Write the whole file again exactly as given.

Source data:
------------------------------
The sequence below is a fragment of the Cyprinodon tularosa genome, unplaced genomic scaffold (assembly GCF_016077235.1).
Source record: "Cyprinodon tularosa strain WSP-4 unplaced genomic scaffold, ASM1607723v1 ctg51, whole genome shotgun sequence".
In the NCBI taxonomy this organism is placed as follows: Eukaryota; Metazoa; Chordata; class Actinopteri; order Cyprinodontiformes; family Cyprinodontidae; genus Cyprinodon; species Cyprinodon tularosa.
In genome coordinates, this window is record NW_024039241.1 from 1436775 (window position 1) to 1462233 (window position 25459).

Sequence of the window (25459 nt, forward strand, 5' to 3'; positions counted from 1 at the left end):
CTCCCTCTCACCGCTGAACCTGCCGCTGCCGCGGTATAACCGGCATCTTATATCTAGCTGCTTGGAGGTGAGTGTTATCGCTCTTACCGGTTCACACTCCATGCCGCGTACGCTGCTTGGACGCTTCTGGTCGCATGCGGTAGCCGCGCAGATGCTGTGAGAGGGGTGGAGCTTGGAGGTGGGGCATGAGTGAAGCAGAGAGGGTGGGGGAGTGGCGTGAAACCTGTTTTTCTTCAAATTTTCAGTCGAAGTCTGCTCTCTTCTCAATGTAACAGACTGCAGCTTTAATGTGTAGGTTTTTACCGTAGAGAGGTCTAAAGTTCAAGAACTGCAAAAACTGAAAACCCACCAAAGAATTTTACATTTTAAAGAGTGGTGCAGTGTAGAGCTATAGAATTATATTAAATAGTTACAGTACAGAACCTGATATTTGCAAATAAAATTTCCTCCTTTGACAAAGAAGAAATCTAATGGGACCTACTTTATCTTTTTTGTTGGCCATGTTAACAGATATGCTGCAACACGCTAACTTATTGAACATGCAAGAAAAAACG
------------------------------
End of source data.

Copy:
The sequence below is a fragment of the Cyprinodon tularosa genome, unplaced genomic scaffold (assembly GCF_016077235.1).
Source record: "Cyprinodon tularosa strain WSP-4 unplaced genomic scaffold, ASM1607723v1 ctg51, whole genome shotgun sequence".
In the NCBI taxonomy this organism is placed as follows: Eukaryota; Metazoa; Chordata; class Actinopteri; order Cyprinodontiformes; family Cyprinodontidae; genus Cyprinodon; species Cyprinodon tularosa.
In genome coordinates, this window is record NW_024039241.1 from 1436775 (window position 1) to 1462233 (window position 25459).

Sequence of the window (25459 nt, forward strand, 5' to 3'; positions counted from 1 at the left end):
CTCCCTCTCACCGCTGAACCTGCCGCTGCCGCGGTATAACCGGCATCTTATATCTAGCTGCTTGGAGGTGAGTGTTATCGCTCTTACCGGTTCACACTCCATGCCGCGTACGCTGCTTGGACGCTTCTGGTCGCATGCGGTAGCCGCGCAGATGCTGTGAGAGGGGTGGAGCTTGGAGGTGGGGCATGAGTGAAGCAGAGAGGGTGGGGGAGTGGCGTGAAACCTGTTTTTCTTCAAATTTTCAGTCGAAGTCTGCTCTCTTCTCAATGTAACAGACTGCAGCTTTAATGTGTAGGTTTTTACCGTAGAGAGGTCTAAAGTTCAAGAACTGCAAAAACTGAAAACCCACCAAAGAATTTTACATTTTAAAGAGTGGTGCAGTGTAGAGCTATAGAATTATATTAAATAGTTACAGTACAGAACCTGATATTTGCAAATAAAATTTCCTCCTTTGACAAAGAAGAAATCTAATGGGACCTACTTTATCTTTTTTGTTGGCCATGTTAACAGATATGCTGCAACACGCTAACTTATTGAACATGCAAGAAAAAACG